Even before the designated launch time, the costlier $349 Nexus 4 went out of stock, with many failed and successful buyers reporting multiple errors during the sales process. The $299 model shifted to "Notify Me" from "In Stock" minutes later. By 9:15 am PT neither smartphone was available, with lots of eager geeks frustrated by their unsuccessful attempts to buy a product in the shopping cart and purchase part-way processed. These gadget geeks are loud mouths and will rake Google for the fiasco launch.
Today Google released Android 4.2 and new devices -- Nexus 4 and Nexus 10 -- running the software. The Nexuses (Should I say Nexi?) are available in Australia, Canada, France, Germany, Italy, Spain, United Kingdom and United States. Unconfirmed user reports on blogs and social networks claim sell-outs in Asia-Pacific and Europe. Sales in North America commence at 9 am PT, from Google Play, representatives confirm.
LG makes the 4.7-inch smartphone and Samsung the 10.1-inch tablet, which join the ASUS-manufactured Nexus 7. The cloud services company announced the new products on October 29.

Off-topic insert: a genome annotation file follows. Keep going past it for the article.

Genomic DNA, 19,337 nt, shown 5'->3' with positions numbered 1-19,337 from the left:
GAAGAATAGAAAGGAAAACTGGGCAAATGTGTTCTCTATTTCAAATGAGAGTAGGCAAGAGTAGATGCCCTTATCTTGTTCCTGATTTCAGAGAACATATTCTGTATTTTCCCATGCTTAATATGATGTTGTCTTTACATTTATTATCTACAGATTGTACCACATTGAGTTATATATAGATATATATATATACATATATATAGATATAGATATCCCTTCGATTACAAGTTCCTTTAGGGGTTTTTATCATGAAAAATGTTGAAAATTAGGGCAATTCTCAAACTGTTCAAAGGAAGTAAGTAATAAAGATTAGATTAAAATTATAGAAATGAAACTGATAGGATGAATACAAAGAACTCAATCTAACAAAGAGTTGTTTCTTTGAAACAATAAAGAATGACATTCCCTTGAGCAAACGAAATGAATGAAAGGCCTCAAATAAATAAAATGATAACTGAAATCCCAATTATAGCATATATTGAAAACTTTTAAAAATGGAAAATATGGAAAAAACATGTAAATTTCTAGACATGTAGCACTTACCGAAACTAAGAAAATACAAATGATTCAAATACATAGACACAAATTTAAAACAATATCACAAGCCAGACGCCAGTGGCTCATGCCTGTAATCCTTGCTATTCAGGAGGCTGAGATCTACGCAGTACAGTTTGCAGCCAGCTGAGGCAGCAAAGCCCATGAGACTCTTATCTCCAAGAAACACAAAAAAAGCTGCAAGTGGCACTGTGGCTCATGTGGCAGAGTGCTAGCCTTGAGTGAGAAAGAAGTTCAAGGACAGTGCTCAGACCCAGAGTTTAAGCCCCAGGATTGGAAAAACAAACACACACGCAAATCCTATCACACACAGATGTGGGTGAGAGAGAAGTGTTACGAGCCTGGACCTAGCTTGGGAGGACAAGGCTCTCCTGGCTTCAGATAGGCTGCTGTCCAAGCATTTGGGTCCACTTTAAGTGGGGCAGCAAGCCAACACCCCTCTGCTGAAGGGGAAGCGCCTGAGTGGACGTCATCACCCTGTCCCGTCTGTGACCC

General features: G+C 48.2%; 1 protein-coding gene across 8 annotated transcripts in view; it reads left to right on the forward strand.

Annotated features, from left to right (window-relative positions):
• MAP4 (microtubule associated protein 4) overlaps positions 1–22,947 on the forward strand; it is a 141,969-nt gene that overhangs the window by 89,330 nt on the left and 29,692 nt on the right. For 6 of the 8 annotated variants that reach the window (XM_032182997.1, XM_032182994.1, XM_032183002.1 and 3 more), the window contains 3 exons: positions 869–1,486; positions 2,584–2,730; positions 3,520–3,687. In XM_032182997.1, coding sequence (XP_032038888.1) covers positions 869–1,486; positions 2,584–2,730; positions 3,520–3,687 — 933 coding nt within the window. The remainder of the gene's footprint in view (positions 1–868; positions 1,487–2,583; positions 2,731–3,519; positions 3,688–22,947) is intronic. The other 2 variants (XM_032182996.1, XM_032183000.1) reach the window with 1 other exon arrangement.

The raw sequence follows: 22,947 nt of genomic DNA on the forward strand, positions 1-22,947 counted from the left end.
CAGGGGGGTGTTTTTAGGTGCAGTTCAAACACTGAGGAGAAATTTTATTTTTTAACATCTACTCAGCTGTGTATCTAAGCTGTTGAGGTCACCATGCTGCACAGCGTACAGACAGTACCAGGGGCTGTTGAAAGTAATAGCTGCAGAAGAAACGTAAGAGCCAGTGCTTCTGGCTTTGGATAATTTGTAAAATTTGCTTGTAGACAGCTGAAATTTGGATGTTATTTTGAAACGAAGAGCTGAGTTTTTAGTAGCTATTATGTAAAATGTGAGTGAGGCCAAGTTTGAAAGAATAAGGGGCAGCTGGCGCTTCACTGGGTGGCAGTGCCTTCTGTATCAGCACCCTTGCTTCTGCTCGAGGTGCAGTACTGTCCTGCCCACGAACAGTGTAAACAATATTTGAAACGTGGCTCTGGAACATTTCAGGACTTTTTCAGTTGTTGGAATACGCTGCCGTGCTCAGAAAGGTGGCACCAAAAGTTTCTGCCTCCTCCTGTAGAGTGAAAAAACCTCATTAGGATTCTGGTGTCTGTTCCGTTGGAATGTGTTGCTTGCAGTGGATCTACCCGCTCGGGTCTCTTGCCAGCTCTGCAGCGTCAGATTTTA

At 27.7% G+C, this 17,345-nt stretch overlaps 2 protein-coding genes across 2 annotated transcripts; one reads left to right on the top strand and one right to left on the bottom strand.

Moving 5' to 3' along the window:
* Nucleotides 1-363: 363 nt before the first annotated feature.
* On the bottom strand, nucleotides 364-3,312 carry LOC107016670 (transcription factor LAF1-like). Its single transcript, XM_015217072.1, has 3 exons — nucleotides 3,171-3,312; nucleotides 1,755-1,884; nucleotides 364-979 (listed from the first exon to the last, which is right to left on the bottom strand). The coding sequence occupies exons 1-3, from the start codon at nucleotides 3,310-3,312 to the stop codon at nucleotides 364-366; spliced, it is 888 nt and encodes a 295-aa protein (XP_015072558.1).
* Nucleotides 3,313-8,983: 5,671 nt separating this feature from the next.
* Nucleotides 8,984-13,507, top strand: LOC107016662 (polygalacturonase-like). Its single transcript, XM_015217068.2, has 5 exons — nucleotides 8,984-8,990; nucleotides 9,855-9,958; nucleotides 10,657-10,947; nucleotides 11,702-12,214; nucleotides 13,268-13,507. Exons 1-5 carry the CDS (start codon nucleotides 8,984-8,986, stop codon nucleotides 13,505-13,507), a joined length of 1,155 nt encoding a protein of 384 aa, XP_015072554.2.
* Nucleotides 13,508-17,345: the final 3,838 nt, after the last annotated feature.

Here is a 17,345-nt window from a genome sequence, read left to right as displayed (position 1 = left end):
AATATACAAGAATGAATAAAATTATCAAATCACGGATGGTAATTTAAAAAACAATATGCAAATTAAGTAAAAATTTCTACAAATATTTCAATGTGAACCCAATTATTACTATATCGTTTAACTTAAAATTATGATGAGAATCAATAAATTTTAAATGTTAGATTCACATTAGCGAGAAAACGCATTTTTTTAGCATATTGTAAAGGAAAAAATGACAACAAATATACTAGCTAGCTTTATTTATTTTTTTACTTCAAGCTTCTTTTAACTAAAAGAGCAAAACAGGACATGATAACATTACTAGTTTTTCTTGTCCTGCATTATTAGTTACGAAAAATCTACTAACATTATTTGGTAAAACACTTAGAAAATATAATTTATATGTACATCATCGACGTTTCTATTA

Six days ago, I posted poll "Will you buy Nexus 4?" Early responses are quite surprising. Exactly 53 percent of respondents say they will buy the smartphone "as soon as available", with another 15.4 percent planning to do so "within 3 months of release". Say, what? Yes, that's my reaction, too. But the phone has received rave reviews from those publications receiving one (we're on the wait list). The results contrast strikingly with our iPhone 5 buying poll. More than 70 percent plan to buy Nexus 4 vs 33 percent the Apple mobile.